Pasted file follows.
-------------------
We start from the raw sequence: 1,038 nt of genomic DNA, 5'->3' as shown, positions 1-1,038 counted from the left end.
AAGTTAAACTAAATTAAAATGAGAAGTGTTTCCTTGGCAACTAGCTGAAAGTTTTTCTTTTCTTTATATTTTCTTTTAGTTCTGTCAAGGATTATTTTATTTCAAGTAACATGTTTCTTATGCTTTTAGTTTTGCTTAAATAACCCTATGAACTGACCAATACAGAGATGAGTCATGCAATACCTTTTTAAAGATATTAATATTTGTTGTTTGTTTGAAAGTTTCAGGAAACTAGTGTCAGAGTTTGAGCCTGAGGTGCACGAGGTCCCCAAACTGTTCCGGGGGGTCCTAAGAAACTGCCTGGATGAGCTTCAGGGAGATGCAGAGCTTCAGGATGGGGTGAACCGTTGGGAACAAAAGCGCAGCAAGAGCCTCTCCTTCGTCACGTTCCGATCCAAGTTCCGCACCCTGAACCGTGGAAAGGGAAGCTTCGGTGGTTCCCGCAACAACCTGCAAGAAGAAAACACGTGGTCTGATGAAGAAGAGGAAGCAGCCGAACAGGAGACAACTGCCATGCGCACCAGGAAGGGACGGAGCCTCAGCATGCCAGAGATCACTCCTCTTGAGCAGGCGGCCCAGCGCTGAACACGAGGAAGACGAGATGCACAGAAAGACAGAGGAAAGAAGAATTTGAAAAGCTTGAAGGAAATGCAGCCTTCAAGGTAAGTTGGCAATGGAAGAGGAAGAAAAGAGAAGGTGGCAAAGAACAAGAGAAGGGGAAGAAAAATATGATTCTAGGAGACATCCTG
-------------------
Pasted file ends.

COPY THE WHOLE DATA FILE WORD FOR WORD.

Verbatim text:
We start from the raw sequence: 1,038 nt of genomic DNA, 5'->3' as shown, positions 1-1,038 counted from the left end.
AAGTTAAACTAAATTAAAATGAGAAGTGTTTCCTTGGCAACTAGCTGAAAGTTTTTCTTTTCTTTATATTTTCTTTTAGTTCTGTCAAGGATTATTTTATTTCAAGTAACATGTTTCTTATGCTTTTAGTTTTGCTTAAATAACCCTATGAACTGACCAATACAGAGATGAGTCATGCAATACCTTTTTAAAGATATTAATATTTGTTGTTTGTTTGAAAGTTTCAGGAAACTAGTGTCAGAGTTTGAGCCTGAGGTGCACGAGGTCCCCAAACTGTTCCGGGGGGTCCTAAGAAACTGCCTGGATGAGCTTCAGGGAGATGCAGAGCTTCAGGATGGGGTGAACCGTTGGGAACAAAAGCGCAGCAAGAGCCTCTCCTTCGTCACGTTCCGATCCAAGTTCCGCACCCTGAACCGTGGAAAGGGAAGCTTCGGTGGTTCCCGCAACAACCTGCAAGAAGAAAACACGTGGTCTGATGAAGAAGAGGAAGCAGCCGAACAGGAGACAACTGCCATGCGCACCAGGAAGGGACGGAGCCTCAGCATGCCAGAGATCACTCCTCTTGAGCAGGCGGCCCAGCGCTGAACACGAGGAAGACGAGATGCACAGAAAGACAGAGGAAAGAAGAATTTGAAAAGCTTGAAGGAAATGCAGCCTTCAAGGTAAGTTGGCAATGGAAGAGGAAGAAAAGAGAAGGTGGCAAAGAACAAGAGAAGGGGAAGAAAAATATGATTCTAGGAGACATCCTG